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Newbery & Caldecott Award


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Newbery & Caldecott Award

  1. 1. Newbery & Caldecott Award By: Tiffany Lewis
  2. 2. How the Newbery Medal Came To Be <ul><li>The Newbery Medal is awarded annually by the American Library Association for the most distinguished American children’s book. </li></ul><ul><li>The purpose of the Newbery Medal was stated as follows: “To encourage original creative work in the field of books for children. To emphasize to the public that contributions to the literature for children deserve similar recognition to poetry, plays, or novels.” </li></ul>
  3. 3. When Did The Newbery Come To Be <ul><li>On June 22, 1921, Frederic G. Melcher proposed the award to the American Library Association meeting and suggested the award be named for the eighteenth-century English bookseller John Newbery. </li></ul><ul><li>The first Newbery Award was given in 1922 to the author of The Story of Mankind by Hendrik Willem van Loon. </li></ul><ul><li>The Newbery Award became the first children’s book award in the world. </li></ul>
  4. 4. How the Caldecott Medal Came To Be <ul><li>Many persons became concerned that the artists creating picture books for children were as deserving of honor as were the authors of children’s books. </li></ul><ul><li>This medal is to be given to the artist who had created the most distinguished picture book of the year. </li></ul><ul><li>It is named after Randolph J. Caldecott, a nineteenth-century English illustrator. His illustrations were unique to their time in their humor and movement. </li></ul>
  5. 5. When Did The Caldecott Come To Be <ul><li>In 1937 the Caldecott Medal was designed. The bronze medal has the winner’s name and the date engraved on the back. </li></ul><ul><li>The first Caldecott Award was given in 1938 to Animals of the Bible, A Picture Book , illustrated by Dorothy P. Lathrop. </li></ul>
  6. 6. Terms and Criteria for Newbery and Caldecott <ul><li>The Medal shall be awarded annually. </li></ul><ul><li>Published in English in the United States </li></ul><ul><li>The Award is restricted to citizens or residents of the United States. </li></ul><ul><li>Published in the preceding year---means that the book has a publication date in that year, was available for purchase in that year. </li></ul>
  7. 7. Non-Fiction or Fiction <ul><li>Award can go to any genre. </li></ul><ul><li>In 2001 a Non-Fiction book was rewarded the Caldecott Medal </li></ul><ul><li>Fiction does win most of the time. </li></ul><ul><li>A favorite fairytale won in 1998: Rapunzel by Paul O. Zelinsky. </li></ul>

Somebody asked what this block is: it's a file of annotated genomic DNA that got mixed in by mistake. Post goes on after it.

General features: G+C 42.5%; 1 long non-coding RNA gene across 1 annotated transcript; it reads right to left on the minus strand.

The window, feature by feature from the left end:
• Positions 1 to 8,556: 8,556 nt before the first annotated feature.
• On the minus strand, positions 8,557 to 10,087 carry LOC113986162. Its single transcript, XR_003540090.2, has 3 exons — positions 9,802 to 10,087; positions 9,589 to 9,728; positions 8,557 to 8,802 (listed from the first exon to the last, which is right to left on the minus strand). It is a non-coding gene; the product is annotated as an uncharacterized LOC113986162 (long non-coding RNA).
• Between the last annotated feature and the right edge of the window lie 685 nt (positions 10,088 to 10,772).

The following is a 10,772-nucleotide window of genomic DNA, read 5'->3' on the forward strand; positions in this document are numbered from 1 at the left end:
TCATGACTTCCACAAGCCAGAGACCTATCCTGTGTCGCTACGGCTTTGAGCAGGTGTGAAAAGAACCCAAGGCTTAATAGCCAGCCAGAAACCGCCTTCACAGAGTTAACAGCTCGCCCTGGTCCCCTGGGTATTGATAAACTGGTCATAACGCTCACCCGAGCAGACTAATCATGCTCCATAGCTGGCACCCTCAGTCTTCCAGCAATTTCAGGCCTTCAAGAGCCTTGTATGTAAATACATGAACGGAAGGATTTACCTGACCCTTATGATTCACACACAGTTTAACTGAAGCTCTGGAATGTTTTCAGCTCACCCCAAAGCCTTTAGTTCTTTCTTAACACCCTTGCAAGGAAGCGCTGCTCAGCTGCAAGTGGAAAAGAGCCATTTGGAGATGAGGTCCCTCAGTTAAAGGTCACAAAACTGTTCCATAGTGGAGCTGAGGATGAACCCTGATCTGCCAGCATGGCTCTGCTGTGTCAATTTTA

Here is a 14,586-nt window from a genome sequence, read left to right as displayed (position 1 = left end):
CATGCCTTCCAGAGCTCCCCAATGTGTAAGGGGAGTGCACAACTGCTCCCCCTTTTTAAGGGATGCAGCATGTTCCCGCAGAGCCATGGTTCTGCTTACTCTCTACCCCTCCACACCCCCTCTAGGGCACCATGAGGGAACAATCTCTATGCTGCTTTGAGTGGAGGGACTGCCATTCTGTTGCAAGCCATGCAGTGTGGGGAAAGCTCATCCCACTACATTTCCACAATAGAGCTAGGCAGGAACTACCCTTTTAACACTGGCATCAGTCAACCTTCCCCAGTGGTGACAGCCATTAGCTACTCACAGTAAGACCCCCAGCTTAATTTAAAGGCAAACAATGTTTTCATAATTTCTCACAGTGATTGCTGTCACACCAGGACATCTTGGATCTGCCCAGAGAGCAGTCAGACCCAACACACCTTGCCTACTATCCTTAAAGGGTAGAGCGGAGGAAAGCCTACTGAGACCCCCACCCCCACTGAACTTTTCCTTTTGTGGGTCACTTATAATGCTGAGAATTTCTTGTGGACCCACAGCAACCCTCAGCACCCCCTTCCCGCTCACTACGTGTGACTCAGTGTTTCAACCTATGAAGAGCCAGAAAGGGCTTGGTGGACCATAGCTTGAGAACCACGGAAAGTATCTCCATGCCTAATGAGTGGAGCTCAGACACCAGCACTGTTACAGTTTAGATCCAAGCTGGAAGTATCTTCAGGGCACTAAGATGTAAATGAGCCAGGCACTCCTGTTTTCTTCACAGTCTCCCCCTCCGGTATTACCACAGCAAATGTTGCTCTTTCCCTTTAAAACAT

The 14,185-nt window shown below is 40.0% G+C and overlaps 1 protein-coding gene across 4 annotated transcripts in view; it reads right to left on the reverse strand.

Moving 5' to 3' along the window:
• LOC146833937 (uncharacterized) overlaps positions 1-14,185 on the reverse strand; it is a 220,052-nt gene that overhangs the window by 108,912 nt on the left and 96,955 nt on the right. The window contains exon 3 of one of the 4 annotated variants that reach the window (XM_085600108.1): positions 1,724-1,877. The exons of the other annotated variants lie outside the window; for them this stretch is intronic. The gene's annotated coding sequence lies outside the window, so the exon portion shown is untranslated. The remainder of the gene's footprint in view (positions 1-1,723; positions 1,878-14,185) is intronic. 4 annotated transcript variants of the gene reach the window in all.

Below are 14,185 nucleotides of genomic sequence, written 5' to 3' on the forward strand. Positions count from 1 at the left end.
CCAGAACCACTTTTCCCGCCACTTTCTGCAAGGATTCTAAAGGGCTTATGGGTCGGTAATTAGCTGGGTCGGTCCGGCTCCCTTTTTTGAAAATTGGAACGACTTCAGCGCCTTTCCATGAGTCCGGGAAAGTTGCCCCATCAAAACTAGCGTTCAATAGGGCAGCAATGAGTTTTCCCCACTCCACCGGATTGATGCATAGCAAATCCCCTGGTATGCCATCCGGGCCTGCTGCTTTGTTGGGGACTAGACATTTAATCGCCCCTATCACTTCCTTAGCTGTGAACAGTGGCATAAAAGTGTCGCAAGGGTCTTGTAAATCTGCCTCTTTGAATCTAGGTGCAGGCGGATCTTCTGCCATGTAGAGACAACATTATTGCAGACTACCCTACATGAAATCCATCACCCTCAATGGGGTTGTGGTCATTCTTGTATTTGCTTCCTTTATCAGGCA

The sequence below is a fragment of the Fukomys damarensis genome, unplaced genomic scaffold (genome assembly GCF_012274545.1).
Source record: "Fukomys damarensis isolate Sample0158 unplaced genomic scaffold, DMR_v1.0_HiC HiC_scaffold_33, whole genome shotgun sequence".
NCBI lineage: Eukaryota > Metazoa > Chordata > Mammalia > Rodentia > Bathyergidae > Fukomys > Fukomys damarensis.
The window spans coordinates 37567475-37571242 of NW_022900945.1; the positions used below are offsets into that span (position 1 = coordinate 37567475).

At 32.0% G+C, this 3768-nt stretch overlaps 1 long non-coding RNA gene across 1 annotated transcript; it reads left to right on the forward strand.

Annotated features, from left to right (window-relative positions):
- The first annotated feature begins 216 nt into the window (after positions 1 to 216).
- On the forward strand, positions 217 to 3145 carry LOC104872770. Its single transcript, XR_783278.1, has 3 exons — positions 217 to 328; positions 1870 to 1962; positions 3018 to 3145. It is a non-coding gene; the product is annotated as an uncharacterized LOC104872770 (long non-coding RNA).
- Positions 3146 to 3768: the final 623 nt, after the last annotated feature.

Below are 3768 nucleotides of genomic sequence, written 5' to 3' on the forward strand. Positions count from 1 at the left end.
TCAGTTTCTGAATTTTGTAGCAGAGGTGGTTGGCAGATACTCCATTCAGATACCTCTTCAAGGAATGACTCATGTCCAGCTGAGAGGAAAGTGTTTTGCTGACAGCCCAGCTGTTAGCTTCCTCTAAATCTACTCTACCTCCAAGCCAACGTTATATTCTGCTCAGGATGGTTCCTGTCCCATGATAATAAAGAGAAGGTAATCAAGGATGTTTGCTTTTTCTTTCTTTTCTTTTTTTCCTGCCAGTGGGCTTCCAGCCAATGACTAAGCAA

8. 8. 2008 Newbery Winner <ul><li>The 2008 Newbery Medal winner is  Good Masters! Sweet Ladies! Voices from a Medieval Village  by Laura Amy Schlitz, illustrated by Robert Byrd. </li></ul><ul><li>In “ Good Masters! Sweet Ladies! Voices from a Medieval Village ,” thirteenth-century England springs to life using 21 dramatic individual narratives that introduce young inhabitants of village and manor. It is written with a poetic form and style offers humor. </li></ul>
  9. 9. 2008 Newbery Honor Books <ul><li>Elijah of Buxton   </li></ul><ul><li>by  Christopher Paul Curtis   </li></ul><ul><li>The Wednesday Wars   </li></ul><ul><li>by Gary D. Schmidt </li></ul><ul><li>Feathers   </li></ul><ul><li>by Jacqueline Woodson </li></ul>
  10. 10. 2008 Caldecott Winners <ul><li>The 2008 Caldecott Medal winner is  The Invention of Hugo Cabret  by Brian Selznick (Scholastic Press, an imprint of Scholastic) </li></ul><ul><li>The setting, an awakening Paris in 1931, this tale casts a new light on the picture book form. Hugo is a young orphan secretly living in the walls of a train station where he labors to complete a mysterious invention left by his father. In a work of more than 500 pages, the suspenseful text and wordless double-page spreads narrate the tale in turns. Neither words nor pictures alone tell this story, Black & white pencil illustrations evoke the flickering images of the silent films to which the book pays homage. </li></ul>
  11. 11. 2008 Caldecott Honor Books <ul><li>Henry's Freedom Box: A True Story from the Underground Railroad  by illustrated by Kadir Nelson, written by Ellen Levine </li></ul><ul><li>First the Egg, written and illustrated by Laura Vaccaro Seeger  </li></ul><ul><li>The Wall: Growing Up Behind the Iron Curtain , written and illustrated by Peter Sís </li></ul><ul><li>Knuffle Bunny Too: A Case of Mistaken Identity , written and illustrated Mo Willems </li></ul>
  12. 12. My Favorite Winners What Are Your Favorites?